Fans of Kratom say they can help people quit using heroin and prescription opiates are cheering the DEA’s decision to delay cracking down on the plant.
Kratom users unleashed a wave of public criticism, ripping the federal government for taking action without considering the impact on the public. Now, the feds have withdrawn the proposal and are instead accepting public comments on whether kratom should be restricted.
What’s the concern?
Toxicology expert Dr. George Sam Wang of Children’s Hospital Colorado said the state’s poison control center has seen the number of kratom-related calls double from 2015 to 2016. Wang said medical professionals are obligated to sound the alarm when they see trends emerging, even if the overall numbers are low.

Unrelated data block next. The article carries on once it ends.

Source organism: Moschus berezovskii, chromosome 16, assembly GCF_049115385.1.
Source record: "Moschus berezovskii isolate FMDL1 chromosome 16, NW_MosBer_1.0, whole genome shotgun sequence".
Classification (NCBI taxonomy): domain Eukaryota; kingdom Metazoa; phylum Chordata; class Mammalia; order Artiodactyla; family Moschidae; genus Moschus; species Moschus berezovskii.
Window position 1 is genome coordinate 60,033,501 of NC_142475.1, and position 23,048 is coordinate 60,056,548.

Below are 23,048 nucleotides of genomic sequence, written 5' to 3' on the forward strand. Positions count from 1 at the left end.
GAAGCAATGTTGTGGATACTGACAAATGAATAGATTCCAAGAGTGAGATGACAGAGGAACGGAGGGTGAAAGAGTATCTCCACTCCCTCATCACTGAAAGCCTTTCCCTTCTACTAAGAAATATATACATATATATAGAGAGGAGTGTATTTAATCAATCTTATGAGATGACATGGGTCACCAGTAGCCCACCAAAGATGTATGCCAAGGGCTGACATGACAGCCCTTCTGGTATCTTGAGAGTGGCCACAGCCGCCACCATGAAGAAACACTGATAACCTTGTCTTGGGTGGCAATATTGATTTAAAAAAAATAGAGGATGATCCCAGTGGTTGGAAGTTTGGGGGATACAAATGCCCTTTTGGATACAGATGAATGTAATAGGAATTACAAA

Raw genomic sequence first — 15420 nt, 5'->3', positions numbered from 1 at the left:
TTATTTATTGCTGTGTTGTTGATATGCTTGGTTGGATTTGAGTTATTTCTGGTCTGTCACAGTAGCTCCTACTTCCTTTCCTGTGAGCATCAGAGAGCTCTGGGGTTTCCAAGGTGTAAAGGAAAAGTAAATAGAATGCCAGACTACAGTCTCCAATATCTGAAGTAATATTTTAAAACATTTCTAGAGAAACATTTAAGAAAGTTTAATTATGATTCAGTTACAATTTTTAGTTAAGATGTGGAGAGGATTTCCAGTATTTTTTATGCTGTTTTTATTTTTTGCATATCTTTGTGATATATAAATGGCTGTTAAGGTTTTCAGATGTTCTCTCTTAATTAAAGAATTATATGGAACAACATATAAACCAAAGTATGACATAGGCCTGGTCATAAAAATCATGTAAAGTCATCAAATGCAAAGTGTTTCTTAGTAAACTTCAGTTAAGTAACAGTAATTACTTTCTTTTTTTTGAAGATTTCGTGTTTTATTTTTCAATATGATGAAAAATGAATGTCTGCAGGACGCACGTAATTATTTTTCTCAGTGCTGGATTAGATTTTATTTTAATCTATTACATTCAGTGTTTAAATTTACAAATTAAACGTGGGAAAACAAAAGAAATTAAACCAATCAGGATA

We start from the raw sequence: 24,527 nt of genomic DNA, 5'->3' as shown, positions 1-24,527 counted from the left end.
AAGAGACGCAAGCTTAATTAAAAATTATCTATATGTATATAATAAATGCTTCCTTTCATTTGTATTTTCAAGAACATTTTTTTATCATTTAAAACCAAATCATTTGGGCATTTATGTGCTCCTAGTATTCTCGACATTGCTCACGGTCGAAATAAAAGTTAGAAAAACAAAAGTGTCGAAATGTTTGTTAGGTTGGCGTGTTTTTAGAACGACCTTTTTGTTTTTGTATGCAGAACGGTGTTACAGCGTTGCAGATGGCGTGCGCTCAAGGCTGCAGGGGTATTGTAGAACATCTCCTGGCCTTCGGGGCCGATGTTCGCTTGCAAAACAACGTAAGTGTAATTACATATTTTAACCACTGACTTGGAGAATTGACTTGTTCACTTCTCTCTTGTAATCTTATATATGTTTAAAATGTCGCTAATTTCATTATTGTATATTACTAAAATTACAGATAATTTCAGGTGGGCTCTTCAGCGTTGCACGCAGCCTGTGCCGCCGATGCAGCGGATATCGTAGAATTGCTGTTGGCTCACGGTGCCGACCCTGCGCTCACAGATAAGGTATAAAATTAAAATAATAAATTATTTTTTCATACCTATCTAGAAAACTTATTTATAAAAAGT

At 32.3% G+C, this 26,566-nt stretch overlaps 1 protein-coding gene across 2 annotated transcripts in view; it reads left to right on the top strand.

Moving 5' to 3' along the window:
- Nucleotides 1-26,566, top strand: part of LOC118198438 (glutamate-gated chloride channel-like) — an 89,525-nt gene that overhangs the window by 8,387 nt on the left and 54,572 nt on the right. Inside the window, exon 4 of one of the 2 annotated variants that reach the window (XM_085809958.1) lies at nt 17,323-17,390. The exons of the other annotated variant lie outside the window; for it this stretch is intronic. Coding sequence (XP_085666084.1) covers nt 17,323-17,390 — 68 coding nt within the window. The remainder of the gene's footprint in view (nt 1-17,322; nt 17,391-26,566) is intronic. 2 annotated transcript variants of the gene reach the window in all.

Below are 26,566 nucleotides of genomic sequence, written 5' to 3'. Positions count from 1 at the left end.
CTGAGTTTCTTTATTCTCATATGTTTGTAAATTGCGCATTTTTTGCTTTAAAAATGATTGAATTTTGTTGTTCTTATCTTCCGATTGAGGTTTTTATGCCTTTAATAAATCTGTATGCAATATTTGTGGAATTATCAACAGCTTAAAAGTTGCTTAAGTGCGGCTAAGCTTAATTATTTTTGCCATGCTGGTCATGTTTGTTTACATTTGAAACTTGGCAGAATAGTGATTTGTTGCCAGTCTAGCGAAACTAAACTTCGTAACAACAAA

Now, the DEA is accepting public comments on whether it should list kratom as Schedule I, leaving it legal under U.S. law. The agency will accept public comments until Dec. 1, and is also expecting the FDA to offer its advice before proceeding.